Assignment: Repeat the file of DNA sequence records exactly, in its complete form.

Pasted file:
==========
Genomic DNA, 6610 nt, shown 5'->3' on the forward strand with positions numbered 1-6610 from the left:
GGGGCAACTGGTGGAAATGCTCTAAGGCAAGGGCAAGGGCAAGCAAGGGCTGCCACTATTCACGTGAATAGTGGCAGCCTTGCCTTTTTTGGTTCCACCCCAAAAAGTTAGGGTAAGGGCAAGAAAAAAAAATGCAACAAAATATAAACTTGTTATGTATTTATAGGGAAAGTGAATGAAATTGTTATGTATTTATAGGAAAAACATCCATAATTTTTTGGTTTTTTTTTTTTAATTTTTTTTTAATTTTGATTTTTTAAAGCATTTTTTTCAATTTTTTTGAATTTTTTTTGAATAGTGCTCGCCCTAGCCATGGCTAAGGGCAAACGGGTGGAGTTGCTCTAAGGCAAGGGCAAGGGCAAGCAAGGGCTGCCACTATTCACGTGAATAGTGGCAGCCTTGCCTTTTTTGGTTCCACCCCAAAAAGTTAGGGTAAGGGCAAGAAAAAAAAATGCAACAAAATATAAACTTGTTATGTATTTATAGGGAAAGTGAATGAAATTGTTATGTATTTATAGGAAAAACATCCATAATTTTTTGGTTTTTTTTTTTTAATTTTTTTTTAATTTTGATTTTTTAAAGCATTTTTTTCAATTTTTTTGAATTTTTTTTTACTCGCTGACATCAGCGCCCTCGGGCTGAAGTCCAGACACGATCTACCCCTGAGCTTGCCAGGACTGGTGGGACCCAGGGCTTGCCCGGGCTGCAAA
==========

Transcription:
Genomic DNA, 6610 nt, shown 5'->3' on the forward strand with positions numbered 1-6610 from the left:
GGGGCAACTGGTGGAAATGCTCTAAGGCAAGGGCAAGGGCAAGCAAGGGCTGCCACTATTCACGTGAATAGTGGCAGCCTTGCCTTTTTTGGTTCCACCCCAAAAAGTTAGGGTAAGGGCAAGAAAAAAAAATGCAACAAAATATAAACTTGTTATGTATTTATAGGGAAAGTGAATGAAATTGTTATGTATTTATAGGAAAAACATCCATAATTTTTTGGTTTTTTTTTTTTAATTTTTTTTTAATTTTGATTTTTTAAAGCATTTTTTTCAATTTTTTTGAATTTTTTTTGAATAGTGCTCGCCCTAGCCATGGCTAAGGGCAAACGGGTGGAGTTGCTCTAAGGCAAGGGCAAGGGCAAGCAAGGGCTGCCACTATTCACGTGAATAGTGGCAGCCTTGCCTTTTTTGGTTCCACCCCAAAAAGTTAGGGTAAGGGCAAGAAAAAAAAATGCAACAAAATATAAACTTGTTATGTATTTATAGGGAAAGTGAATGAAATTGTTATGTATTTATAGGAAAAACATCCATAATTTTTTGGTTTTTTTTTTTTAATTTTTTTTTAATTTTGATTTTTTAAAGCATTTTTTTCAATTTTTTTGAATTTTTTTTTACTCGCTGACATCAGCGCCCTCGGGCTGAAGTCCAGACACGATCTACCCCTGAGCTTGCCAGGACTGGTGGGACCCAGGGCTTGCCCGGGCTGCAAA